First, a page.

On August 26, 2016, the Pennsylvania House Appropriations Committee held a hearing in Pittsburgh about funding for health and human services. House Appropriations Committee Chair Bill Adolph (R-Delaware) chaired the hearing and Representatives Leslie Acosta (D-Philadelphia), Mike O’Brien (D-Philadelphia), and Curt Sonney (R-Erie) participated. Representatives from UPMC, the McGowan Institute, the Epilepsy Foundation of Western Pennsylvania, the Western Pennsylvania School for Blind Children, the Pittsburgh Super Computing Center, and the Pittsburgh Poison Center testified during the hearing. UPMC, the Epilepsy Foundation, and the School for Blind Children are GPNP members.
Key points from the testimony included:
- At the beginning of the hearing, Representative Adolph said that the hearing’s purpose was to illustrate the importance of the budget’s discretionary spending. At the end of the hearing, he stated for the record that his colleagues in the legislature should avoid starting budget line item negotiations at zero because each line item serves an important purpose for the Commonwealth.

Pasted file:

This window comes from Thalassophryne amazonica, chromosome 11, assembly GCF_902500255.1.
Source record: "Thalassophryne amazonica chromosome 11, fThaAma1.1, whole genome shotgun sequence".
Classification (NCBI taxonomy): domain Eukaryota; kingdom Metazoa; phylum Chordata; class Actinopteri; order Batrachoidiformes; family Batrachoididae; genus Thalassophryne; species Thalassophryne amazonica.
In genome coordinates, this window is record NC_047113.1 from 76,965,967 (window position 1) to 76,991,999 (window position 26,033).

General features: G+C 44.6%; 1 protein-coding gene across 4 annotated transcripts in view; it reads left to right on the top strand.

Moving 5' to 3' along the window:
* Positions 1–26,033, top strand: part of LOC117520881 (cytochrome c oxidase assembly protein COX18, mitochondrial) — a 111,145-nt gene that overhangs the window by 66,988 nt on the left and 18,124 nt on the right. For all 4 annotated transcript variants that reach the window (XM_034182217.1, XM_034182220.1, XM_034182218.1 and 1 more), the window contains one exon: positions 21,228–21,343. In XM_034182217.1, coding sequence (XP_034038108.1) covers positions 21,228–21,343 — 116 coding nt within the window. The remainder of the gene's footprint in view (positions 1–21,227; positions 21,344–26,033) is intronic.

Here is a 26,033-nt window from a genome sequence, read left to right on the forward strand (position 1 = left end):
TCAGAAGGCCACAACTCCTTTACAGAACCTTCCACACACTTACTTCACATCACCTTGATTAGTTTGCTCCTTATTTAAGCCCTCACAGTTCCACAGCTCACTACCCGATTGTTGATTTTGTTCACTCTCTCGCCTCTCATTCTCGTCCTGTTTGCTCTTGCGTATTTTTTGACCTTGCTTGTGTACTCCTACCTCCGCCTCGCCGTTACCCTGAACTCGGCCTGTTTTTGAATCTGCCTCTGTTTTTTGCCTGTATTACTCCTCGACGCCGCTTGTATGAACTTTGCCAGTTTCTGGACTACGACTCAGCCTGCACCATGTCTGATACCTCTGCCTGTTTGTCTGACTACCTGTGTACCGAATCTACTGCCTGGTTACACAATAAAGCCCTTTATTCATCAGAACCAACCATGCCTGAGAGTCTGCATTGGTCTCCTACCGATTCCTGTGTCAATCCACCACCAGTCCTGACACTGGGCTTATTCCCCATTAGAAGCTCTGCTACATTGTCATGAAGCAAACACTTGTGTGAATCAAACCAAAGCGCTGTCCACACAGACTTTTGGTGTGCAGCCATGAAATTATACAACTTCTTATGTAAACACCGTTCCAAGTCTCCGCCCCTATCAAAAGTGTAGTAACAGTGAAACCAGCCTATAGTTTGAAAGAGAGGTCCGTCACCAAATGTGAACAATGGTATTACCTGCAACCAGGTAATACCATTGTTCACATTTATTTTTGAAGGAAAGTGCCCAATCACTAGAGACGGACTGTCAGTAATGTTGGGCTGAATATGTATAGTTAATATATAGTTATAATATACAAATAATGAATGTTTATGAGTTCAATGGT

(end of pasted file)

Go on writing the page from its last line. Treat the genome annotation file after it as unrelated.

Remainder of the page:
- The Epilepsy Foundation's President and CEO Peggy Beem Jelley testified that its funding through the Department of Health is currently being held up. Representative Adolph said that he was aware of approximately 12 line items from the Department of Health that are currently being withheld without explanation. He and other members of the Committee pledged to investigate the cause with the intent of getting the funds disbursed. If your organization’s funding is currently delayed, please email email@example.com.
- The School for Blind Children’s Executive Director Todd Reeves testified about the comprehensive services it offers to blind students, including those with severe disabilities. The services include teaching, therapy, behavioral health services, and case management, among others. Reeves also discussed the school’s outreach to school districts and emerging adult program.
- The Poison Control Center testified about its role in addressing the opioid epidemic. The center not only provides treatment to individuals harmed by opioids, it assists law enforcement with investigations into the sources of the drugs. The Center’s Director estimated that the center’s work to address the opioid epidemic and other poison-related issues saves taxpayers approximately $30 million per year in state spending.
- UPMC and the McGowan Institute discussed the advances that they have made in health care services and innovation. Additionally, both institutions discussed their economic impact as employers and as research institutions that use their state funds to leverage additional federal and philanthropic dollars to support research.